Alec Stone, MA, MPA, Public Affairs Director

Too often, ONS members lament that, as nurses, they have a limited voice. Shaking my head in disbelief, it’s a pleasure to let them know that the Gallup Poll, a national public opinion survey, recently ranked nurses as the most trusted profession in the United States for the 18th year in a row!

 

With that information in hand, it is incumbent upon oncology nurses to embrace their natural advocacy tendencies and apply them to the public policy environment. There are so many aspects to being a nurse—more than just the important clinical work—that even ONS’s own members underestimate their power. Yes, power, because in the policy and political world, power is a perceived and real strength. Power in expertise. Power in numbers. Power in commitment. Oncology nurses have all of these and need to learn to exercise it for the many health policy priorities that are important to ONS—palliative care, clinical trials, drug evaluation, workforce safety, patient-centered care . . . just to name a few.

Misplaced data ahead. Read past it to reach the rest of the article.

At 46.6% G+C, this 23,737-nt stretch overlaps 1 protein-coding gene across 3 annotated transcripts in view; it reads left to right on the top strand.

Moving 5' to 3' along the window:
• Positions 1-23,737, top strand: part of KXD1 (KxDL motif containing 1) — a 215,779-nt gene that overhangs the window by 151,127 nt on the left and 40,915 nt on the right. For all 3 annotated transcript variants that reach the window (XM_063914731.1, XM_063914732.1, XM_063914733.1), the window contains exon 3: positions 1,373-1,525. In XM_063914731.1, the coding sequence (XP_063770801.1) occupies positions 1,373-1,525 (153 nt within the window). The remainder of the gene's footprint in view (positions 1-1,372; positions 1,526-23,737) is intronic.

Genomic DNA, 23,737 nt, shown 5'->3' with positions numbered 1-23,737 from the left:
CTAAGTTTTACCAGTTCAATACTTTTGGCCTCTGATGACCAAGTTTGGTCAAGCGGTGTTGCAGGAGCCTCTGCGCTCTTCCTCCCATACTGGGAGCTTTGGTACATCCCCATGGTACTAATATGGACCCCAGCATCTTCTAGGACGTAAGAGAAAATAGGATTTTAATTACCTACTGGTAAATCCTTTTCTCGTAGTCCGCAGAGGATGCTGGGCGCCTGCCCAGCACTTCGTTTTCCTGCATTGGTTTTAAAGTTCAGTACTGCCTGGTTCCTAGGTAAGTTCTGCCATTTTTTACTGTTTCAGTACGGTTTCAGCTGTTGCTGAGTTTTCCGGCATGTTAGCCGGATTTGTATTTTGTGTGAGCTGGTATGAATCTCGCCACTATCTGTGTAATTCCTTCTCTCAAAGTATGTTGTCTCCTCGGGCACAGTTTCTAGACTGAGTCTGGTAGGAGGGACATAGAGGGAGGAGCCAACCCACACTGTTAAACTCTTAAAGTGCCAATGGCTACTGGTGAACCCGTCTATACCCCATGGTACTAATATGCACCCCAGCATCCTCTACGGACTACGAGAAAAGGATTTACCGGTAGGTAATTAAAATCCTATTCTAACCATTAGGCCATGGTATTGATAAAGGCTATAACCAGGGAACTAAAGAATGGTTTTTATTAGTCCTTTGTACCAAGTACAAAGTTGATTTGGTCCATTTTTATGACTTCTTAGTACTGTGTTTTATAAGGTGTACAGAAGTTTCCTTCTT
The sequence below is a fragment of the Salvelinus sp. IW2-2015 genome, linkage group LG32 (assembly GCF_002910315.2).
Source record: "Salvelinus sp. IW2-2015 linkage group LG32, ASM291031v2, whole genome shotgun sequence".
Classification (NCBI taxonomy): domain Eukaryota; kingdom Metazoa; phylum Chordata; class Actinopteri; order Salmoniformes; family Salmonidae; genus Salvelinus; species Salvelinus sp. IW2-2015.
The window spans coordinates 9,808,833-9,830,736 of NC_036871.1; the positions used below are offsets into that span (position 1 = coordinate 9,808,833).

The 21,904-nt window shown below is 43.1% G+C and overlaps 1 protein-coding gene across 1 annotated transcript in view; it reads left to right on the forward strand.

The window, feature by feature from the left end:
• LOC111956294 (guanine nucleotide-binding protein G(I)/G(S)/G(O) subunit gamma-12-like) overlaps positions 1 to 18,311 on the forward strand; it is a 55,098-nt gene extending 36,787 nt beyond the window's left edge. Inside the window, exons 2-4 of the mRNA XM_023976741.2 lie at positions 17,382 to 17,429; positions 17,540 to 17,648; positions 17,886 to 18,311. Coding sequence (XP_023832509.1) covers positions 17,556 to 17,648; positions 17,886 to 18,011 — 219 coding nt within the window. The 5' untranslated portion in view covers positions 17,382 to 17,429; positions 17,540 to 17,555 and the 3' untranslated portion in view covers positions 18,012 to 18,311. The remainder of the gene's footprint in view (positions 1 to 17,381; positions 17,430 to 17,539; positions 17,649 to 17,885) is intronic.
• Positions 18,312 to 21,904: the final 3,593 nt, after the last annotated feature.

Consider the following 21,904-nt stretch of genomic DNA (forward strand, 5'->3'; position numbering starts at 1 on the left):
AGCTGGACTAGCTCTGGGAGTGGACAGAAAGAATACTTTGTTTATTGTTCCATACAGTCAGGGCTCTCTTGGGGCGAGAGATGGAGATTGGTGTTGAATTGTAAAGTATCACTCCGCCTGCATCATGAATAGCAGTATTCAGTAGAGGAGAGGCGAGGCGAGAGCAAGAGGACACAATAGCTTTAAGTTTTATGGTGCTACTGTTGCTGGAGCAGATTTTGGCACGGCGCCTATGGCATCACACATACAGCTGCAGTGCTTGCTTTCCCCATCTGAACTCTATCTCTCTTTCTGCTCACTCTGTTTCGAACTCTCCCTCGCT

Yes, it’s a different time in Washington, DC. Certainly, the rhetoric is high and the level of discontent is palpable. However, that is actually more of a reason for nurses to step up and provide evidence-based research and emotional stories about patients and families surviving cancer to decision-makers. Those in power and influenced by power are bombarded by advocacy efforts, but few have the cachet that nurses possess and could use to change health care.

 

If any of this sparks an interest, and if you’d like to learn more about what ONS is doing in health policy, both in Washington and in your own backyard, reserve some time on your ONS Congress calendar for the convention’s exhibit hall and get some real insight into activism. Moonshot, childhood cancers, safe handling of hazardous materials, opioids, and drug costs—we will talk about the latest policy initiatives and the impact on oncology nursing.

 

Please join me and Dede Sweeney, ONS Director of Government Relations, at Congress to learn more about these important issues and how individually, and collectively, oncology nurses can make a real difference in advocacy. See you there!

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